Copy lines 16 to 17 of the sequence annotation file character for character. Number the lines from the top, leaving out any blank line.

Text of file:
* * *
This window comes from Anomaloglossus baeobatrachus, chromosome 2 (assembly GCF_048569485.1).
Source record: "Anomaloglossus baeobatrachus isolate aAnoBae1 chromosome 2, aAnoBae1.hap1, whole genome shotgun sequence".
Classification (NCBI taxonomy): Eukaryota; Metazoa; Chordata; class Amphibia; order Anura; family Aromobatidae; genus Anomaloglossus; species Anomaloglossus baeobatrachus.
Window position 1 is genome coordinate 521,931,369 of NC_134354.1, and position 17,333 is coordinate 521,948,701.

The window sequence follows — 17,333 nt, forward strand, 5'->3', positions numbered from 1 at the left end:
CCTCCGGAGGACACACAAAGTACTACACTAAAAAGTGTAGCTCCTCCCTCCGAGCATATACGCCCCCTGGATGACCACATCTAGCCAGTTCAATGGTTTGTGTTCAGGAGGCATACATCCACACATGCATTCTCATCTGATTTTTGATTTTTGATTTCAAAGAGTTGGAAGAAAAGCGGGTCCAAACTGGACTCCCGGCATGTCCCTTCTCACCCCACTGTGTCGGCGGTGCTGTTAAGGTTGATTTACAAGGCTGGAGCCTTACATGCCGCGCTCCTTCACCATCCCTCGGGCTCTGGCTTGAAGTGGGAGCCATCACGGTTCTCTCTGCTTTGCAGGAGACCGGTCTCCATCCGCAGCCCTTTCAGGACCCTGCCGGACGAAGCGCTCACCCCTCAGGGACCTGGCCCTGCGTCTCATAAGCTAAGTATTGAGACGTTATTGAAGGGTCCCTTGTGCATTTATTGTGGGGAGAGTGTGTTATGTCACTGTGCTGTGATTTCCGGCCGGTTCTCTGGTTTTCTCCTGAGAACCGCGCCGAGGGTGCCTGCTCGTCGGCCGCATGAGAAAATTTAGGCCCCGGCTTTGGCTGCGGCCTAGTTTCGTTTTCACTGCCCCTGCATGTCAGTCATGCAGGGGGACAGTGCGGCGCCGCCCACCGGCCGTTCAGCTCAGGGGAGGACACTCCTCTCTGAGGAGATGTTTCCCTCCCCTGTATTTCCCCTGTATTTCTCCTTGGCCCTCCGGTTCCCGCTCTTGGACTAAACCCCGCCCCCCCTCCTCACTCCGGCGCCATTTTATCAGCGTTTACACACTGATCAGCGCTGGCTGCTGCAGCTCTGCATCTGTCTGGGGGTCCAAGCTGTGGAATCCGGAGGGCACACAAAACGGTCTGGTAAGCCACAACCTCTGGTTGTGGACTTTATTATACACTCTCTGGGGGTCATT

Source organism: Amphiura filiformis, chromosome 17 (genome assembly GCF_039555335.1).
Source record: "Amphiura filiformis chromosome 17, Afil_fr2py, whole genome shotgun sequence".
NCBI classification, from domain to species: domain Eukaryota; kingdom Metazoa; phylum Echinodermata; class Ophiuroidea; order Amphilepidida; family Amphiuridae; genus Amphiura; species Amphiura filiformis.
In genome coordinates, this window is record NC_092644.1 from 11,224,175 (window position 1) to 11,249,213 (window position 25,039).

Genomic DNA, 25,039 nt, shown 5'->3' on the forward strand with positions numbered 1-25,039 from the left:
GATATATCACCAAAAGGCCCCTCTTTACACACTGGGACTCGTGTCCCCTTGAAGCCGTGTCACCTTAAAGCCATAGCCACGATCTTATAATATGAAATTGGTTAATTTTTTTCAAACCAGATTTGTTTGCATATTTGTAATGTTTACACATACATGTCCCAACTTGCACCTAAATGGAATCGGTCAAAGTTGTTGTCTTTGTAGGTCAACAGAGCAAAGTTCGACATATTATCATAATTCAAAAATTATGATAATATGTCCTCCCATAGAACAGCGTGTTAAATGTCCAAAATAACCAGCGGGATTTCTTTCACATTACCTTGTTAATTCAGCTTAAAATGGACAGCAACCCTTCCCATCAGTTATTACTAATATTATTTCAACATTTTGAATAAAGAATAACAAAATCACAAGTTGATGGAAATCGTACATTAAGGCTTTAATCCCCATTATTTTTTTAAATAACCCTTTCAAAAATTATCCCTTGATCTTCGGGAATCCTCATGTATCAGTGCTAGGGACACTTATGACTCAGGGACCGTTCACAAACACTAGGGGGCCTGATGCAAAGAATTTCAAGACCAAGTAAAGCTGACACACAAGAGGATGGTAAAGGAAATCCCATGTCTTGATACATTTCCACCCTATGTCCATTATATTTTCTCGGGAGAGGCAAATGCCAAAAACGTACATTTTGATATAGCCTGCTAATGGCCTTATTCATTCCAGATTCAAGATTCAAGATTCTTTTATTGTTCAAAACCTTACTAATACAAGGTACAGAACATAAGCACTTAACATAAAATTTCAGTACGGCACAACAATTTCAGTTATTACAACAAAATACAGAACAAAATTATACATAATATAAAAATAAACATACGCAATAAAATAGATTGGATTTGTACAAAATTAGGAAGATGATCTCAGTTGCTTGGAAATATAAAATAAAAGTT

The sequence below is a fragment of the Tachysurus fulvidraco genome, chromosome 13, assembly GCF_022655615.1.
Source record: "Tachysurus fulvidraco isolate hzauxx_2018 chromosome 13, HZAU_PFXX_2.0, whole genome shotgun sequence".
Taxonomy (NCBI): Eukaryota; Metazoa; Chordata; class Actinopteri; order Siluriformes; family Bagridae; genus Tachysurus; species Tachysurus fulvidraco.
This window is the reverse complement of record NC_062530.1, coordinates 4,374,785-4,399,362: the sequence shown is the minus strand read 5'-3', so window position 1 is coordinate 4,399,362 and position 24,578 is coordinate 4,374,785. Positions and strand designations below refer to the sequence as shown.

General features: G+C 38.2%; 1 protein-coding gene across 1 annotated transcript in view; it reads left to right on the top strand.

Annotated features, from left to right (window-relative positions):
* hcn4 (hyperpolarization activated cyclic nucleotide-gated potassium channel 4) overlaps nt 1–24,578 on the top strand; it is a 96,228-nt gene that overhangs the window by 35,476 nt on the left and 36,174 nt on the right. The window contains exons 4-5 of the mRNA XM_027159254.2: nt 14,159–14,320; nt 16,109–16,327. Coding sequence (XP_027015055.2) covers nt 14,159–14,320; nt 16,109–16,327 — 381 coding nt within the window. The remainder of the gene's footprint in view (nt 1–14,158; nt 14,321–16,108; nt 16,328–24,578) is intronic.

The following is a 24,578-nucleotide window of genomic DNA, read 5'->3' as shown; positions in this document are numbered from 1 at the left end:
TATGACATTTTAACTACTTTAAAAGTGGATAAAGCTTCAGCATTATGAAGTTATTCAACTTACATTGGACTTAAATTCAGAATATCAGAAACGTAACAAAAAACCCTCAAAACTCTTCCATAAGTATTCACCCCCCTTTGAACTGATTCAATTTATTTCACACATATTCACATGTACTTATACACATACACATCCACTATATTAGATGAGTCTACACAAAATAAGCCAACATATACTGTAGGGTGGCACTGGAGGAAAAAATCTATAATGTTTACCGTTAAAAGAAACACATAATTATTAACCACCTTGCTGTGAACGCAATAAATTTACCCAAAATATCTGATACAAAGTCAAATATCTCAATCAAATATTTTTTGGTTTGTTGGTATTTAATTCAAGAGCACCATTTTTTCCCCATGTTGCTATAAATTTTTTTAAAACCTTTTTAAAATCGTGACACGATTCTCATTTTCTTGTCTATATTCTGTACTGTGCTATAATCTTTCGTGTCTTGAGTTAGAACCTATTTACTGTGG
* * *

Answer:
This window is the reverse complement of record NC_062530.1, coordinates 4,374,785-4,399,362: the sequence shown is the minus strand read 5'-3', so window position 1 is coordinate 4,399,362 and position 24,578 is coordinate 4,374,785. Positions and strand designations below refer to the sequence as shown.

General features: G+C 38.2%; 1 protein-coding gene across 1 annotated transcript in view; it reads left to right on the top strand.